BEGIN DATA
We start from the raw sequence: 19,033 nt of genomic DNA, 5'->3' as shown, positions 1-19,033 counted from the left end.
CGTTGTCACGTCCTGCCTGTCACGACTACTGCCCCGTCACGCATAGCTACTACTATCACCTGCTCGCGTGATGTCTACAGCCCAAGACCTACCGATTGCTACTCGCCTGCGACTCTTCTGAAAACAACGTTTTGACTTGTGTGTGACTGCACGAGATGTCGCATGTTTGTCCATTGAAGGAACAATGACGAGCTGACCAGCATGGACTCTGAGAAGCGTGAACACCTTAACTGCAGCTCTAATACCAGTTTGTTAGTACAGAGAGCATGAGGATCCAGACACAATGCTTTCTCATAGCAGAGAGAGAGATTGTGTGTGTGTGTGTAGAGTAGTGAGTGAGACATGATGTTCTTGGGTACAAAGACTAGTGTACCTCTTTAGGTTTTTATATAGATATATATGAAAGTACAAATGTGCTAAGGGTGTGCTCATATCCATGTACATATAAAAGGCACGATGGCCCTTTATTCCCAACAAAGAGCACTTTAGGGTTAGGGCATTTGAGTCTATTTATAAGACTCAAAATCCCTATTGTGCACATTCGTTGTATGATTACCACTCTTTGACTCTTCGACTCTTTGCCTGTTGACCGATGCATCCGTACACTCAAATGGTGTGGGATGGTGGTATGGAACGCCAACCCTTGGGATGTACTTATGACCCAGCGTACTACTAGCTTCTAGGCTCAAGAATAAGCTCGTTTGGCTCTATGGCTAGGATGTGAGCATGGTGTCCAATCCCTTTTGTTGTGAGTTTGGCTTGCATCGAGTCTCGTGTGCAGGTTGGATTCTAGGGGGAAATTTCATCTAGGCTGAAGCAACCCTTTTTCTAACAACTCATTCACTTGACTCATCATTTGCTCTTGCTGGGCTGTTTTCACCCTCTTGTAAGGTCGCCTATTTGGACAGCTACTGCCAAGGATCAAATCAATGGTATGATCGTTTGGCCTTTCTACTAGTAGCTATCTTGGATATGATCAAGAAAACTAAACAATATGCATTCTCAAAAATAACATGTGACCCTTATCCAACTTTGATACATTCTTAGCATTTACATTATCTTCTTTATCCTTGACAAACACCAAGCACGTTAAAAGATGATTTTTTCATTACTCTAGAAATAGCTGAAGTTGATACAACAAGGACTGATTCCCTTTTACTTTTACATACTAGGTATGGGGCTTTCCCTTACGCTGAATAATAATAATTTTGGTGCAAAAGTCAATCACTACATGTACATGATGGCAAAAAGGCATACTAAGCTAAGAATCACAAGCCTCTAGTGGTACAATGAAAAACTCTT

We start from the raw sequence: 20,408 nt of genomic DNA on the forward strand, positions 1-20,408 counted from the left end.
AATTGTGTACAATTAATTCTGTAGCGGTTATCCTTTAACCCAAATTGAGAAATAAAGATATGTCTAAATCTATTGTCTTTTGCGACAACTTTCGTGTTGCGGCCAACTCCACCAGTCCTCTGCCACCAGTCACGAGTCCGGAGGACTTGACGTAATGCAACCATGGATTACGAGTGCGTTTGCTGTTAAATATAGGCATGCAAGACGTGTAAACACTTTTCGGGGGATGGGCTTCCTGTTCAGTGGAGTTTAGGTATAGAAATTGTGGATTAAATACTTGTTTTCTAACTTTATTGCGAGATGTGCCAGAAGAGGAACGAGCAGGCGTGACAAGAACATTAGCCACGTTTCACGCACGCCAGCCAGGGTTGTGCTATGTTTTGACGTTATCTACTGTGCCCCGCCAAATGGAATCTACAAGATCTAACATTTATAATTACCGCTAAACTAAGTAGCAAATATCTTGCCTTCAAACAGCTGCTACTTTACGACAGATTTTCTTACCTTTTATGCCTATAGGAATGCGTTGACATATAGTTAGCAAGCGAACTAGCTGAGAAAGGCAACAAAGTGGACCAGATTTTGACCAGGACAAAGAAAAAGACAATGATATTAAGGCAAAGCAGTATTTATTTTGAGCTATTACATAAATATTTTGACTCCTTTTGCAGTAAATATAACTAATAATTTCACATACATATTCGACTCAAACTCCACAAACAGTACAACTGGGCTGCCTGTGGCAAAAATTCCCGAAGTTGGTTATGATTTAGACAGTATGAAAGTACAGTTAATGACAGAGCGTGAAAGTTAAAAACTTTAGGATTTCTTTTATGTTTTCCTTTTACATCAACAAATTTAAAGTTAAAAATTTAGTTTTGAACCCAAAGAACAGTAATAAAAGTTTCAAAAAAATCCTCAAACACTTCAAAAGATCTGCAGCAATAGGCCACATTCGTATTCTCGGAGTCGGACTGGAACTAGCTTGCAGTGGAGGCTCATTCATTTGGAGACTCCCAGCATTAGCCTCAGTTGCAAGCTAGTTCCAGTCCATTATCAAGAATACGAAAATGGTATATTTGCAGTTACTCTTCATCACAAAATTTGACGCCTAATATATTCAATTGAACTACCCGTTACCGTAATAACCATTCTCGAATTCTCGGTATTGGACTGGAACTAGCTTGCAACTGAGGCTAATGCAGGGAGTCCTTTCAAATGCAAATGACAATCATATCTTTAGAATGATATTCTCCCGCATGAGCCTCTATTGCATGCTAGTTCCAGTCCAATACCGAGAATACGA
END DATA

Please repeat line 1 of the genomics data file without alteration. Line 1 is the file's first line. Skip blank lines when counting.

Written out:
We start from the raw sequence: 19,033 nt of genomic DNA, 5'->3' as shown, positions 1-19,033 counted from the left end.